Sunday, September 30, 2012

Running and Thinking

According to Amby Burfoot and George Hirsch, writing in The New York Times,
Nonrunners often imagine that people can cover 26.2 miles only because they have lean, muscled legs and a highly developed cardiovascular system. Nothing could be further from the truth. The runner’s most important organ, by far, is the brain — the source of our dreams, drive and determination. Almost a century ago, the great Finnish distance runner Paavo Nurmi said: “Mind is everything; muscle, mere pieces of rubber. All that I am, I am because of my mind.”
 If so, my brain has taken a beating over the last 30 years. Once I could reasonably expect to run a couple of marathons every fall and perhaps one in the spring. These days, I turn out for a five-kilometer race in the spring, and run it at a pace slower than I ran any of those long-ago marathons.

Certainly, discipline and determination are required. But running those distances make physical limitations very clear. I was never going to run the sort of time that Burfoot ran--I could not long sustain training at about half the weekly distance elite runners did, for I would notice injuries beginning. Even in shorter races, there I was only so fast I was going to run. As recreational runners went, I was pretty fair, but there was an obvious and unbridgeable gap between the elite runners and the rest of us.

Nurmi's statement is fine, as regard those very few with comparable physical abilities--those, as they say, who have picked their parents carefully. For the rest of us, Damon Runyon may be the sounder guide:
The race is not always to the swift, nor the battle to the strong, but that's the way they're betting it.

Saturday, September 29, 2012

Statues of the Poets

Generals and and statesmen must hold the plurality of the statues in Washington, the size and location of the statue not always being in proportion to the achievement, as with McLellan's statue at Connecticut Avenue and Columbia Road, or Buchanan's in Meridian Hill Park. Yet there are a few statues of other groups, clergy for example, and poets.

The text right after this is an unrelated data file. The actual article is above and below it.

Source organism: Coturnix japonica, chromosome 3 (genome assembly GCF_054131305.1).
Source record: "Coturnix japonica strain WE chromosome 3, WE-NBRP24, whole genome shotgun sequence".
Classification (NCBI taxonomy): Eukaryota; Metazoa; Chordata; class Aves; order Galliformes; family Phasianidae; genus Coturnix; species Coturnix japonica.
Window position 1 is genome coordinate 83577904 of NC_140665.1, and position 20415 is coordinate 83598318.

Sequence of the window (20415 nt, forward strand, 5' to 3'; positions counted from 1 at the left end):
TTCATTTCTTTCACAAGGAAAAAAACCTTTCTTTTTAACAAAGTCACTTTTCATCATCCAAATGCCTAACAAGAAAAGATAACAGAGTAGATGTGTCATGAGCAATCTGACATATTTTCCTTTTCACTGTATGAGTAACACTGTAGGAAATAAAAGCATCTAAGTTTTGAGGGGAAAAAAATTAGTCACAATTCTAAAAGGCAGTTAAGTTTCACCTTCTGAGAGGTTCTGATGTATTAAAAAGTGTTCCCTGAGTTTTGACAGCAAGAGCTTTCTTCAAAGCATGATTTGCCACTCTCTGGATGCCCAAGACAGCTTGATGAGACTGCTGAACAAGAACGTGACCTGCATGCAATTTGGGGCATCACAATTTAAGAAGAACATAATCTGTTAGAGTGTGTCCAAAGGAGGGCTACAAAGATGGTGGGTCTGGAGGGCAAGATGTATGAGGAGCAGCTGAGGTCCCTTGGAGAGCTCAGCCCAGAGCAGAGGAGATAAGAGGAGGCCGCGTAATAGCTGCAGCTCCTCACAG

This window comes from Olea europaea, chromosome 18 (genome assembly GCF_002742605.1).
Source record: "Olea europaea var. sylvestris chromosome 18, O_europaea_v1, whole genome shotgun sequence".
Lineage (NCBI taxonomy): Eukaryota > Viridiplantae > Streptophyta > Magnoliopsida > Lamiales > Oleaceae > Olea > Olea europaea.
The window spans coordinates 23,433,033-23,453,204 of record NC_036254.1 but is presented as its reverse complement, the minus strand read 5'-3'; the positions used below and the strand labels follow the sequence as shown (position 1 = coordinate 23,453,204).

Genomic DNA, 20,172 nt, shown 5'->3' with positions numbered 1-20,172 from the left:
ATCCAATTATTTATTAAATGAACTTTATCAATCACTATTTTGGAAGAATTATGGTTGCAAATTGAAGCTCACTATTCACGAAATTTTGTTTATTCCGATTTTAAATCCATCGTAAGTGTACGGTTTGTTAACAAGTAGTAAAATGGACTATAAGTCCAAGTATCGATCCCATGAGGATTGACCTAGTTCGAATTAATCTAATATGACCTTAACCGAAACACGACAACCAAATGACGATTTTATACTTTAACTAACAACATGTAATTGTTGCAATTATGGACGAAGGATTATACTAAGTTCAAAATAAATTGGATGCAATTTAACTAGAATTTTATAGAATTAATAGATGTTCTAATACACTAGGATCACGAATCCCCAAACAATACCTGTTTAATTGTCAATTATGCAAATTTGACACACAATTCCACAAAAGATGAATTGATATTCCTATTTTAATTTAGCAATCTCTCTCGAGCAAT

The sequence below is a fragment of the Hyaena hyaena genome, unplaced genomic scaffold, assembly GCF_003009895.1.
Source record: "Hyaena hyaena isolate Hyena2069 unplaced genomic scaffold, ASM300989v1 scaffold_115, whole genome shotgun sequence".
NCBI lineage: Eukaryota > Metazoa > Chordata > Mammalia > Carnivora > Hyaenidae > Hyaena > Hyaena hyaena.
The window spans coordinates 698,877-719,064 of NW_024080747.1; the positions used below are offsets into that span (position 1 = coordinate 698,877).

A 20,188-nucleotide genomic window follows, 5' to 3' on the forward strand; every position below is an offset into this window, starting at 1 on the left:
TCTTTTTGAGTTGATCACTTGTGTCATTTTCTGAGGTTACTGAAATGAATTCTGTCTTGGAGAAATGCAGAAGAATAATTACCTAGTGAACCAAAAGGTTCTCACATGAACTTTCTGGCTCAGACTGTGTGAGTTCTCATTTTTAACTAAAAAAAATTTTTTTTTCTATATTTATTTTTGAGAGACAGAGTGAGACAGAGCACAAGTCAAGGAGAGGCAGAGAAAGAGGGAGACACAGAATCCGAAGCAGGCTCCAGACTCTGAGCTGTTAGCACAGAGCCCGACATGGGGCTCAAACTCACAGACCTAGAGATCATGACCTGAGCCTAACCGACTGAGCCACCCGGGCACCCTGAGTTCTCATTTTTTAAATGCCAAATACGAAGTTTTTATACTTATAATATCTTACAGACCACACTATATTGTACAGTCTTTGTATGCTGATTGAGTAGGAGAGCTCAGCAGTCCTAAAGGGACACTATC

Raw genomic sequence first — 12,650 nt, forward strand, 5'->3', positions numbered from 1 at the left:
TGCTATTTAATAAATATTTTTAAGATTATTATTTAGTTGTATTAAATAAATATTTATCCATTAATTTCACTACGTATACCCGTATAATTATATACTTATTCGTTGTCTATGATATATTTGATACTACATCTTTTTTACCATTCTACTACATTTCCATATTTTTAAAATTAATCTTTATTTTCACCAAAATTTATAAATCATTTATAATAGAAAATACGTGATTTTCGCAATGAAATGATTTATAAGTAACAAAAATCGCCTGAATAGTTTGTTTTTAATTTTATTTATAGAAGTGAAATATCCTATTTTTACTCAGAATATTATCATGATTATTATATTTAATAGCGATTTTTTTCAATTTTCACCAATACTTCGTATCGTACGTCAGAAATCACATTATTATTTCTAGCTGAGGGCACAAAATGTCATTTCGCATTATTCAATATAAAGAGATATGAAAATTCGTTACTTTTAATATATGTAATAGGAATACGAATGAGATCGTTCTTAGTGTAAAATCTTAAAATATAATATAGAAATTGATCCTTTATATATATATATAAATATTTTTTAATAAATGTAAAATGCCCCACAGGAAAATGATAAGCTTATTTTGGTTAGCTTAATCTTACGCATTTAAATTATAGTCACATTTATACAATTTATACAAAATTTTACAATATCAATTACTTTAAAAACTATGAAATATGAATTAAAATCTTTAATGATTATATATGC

This summer I noticed on the George Washington University campus a statue of Pushkin, a gift, it turns out, of the city of Moscow:

This arrived about 10 years ago. I had long known the statue of Taras Schevchenko about half a mile away:

From what little I have heard of him, Schevchenko was not that good a poet. Yet his standing as a 19th-Century Ukrainian nationalist may have helped secure such a fine site in the early 1950; the monument speaks of the old Tsarist empire as the prison house of nationalities.

And of of course, in Meridian Hill Park, there is Dante:

There is said to be a statue of Pablo Neruda at the Organization of American States, but I think that this must refer to one of the many busts around the building.

Wednesday, September 19, 2012

A Rooting Interest: Memoirs

Over the weekend, we hosted the book club. As hosts, we chose the book, and it was my turn; I chose In Plato's Cave by Alvin Kernan. There were only two persons who definitely disliked the book, four who strongly liked it, and the rest at least found it interesting. Some, even of those who liked the book, disliked the author.

Need one like an author to enjoy a memoir? I would say No, or at least "not without qualification." It is probably about two centuries too late to take the Rousseau of The Confessions at his own valuation, or anything like it, yet simply as a document the book is worth reading, and it has plenty of laughs that the author may not have intended. One reads William Alexander Percy's Lanterns on the Levee with wonder at his ability to see the world as he wished to; nevertheless, it says something about a place and time that one can read and make allowances for. M.F.K. Fisher's Among Friends is wonderful reading, but there is something cold in it; extraneous to the book are all the biographies that have come out since, and which make it clear that she would have been a fascinating acquaintance but a bit dangerous to be closer to. I have my reservations about Albert Jay Nock as he reveals himself in Memoirs of a Superfluous Man, a book I enjoyed reading.

Sunday, September 16, 2012

Books and Covers

Last week, a man from another department looked at my desk and remarked that computer books never show computers on their covers. I looked at my desk: the most conspicuous book was Perfect Software by Gerald Weinberg, with a cover showing white cumulus clouds against a blue sky. Next to it was Effective Perl Programming, a cover showing oyster shells, one with a pearl. I turned over Beautiful Code: Vs of birds. Then I looked at the shelves. It was obvious that the many books by O'Reilly Associates would not contradict him, for most of those covers show animals. Modern Perl had what might have been a monitor, with the Perl sigils @, %, and $; but also, as he pointed out, a blue butterfly.